Frederick Engels — the friend and co-worker of Karl Marx — described how a capitalist economic recovery is guaranteed to turn into another recession:
“The industrial trot breaks into a canter, the canter in turn grows into the headlong gallop of a perfect steeplechase of industry, commercial credit, and speculation, which finally, after breakneck leaps, ends where it began — in the ditch of a crisis.”
Unemployment isn’t equal
Capitalism requires unemployment, a phenomenon that didn’t exist in previous social systems. Engels called jobless workers an “industrial reserve army.”
Capitalist production often needs a sudden increase in the number of workers, like during the Christmas buying rush. Unemployed workers are recruited from the industrial reserve army to handle the extra work.
That’s a secondary feature of the industrial reserve army. Its main function is to increase the average rate of profit.
If there was a permanent shortage of labor under capitalism — instead of a continual surplus of workers seeking employment — it would be impossible to maintain the level of exploitation. Working and poor people wouldn’t tolerate being overworked and abused.
Samuel Insull — a 1920s Midwest utilities czar whose $3 billion empire collapsed in the Great Depression — best expressed the thought of his fellow exploiters: “My experience is that the greatest aid to the efficiency of labor is a long line of men waiting at the gate.” (That is, a mass of unemployed women and men trying to get hired.)
The industrial reserve army also plays an important political role in the racist U.S. The Black unemployment rate is almost always at least double the white jobless rate.
It’s even worse for Indigenous people. Latinx people also suffer from higher joblessness.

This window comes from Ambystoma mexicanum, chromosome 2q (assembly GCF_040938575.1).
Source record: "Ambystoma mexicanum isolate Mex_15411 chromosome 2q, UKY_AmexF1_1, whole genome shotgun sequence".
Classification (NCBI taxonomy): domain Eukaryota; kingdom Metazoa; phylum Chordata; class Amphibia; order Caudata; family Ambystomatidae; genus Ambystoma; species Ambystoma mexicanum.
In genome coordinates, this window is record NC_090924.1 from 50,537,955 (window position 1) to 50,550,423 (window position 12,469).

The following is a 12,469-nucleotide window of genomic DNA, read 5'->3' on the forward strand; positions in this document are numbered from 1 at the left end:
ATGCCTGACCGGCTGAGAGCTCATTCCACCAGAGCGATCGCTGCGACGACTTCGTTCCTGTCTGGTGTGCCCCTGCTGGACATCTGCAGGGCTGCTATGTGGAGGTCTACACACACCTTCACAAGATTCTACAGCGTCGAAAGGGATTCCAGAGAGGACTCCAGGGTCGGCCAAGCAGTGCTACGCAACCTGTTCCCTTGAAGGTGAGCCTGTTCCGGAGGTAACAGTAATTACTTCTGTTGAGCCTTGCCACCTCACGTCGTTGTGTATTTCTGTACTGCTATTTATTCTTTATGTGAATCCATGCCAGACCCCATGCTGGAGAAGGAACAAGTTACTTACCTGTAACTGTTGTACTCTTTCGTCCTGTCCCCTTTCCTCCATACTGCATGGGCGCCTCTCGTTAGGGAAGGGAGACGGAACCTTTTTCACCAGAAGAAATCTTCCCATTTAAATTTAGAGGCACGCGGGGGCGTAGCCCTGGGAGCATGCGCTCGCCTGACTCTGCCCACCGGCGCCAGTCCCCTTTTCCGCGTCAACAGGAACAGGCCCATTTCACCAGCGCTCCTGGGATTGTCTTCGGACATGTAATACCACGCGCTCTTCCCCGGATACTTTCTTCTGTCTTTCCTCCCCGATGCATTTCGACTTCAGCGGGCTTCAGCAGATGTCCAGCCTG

Hiring discrimination not only means that whites have the better paying jobs. It means that a white applicant is more likely to be hired for a lousy paying job.
This material factor has helped capitalists poison the minds of too many white workers. But look what’s happening now.
The Black Lives Matter movement has gotten the support of millions of whites across the U.S. The wealthy and powerful are terrified.
Don’t starve, fight!
When the Great Depression started 90 years ago, there was no unemployment compensation or welfare. The Communist Party raised the slogan “Don’t starve, fight!” and organized unemployment councils.
Despite police attacks and even killings, communists stopped evictions in Chicago and other cities. A mass movement won unemployment insurance and Social Security.
Millions of workers were hired by the Works Progress Administration to build schools, parks and bridges. Organizing drives forced the biggest corporations, like General Motors and Ford, to sign union contracts.
We can do even more today. Many union members are supporting the Black Lives Matter movement.
The Seattle Labor Council has expelled the local police “union.” The AFL-CIO should follow Seattle’s example and kick out the cops.
The labor movement needs to demand “A Job is a Right!” and “Jobs not Jails!” Unemployed councils have to be started again.
Millions of young people need jobs with union wages and union benefits. The rich can pay for it.
Evictions and foreclosures of homes have to be stopped. So do utility shut-offs. The water must be turned back on!
Amazon, FedEx and Walmart workers need to be organized. Millions of other workers need unions, too.
We can win if we organize and struggle. We must win millions to the need for a socialist revolution that will abolish unemployment forever.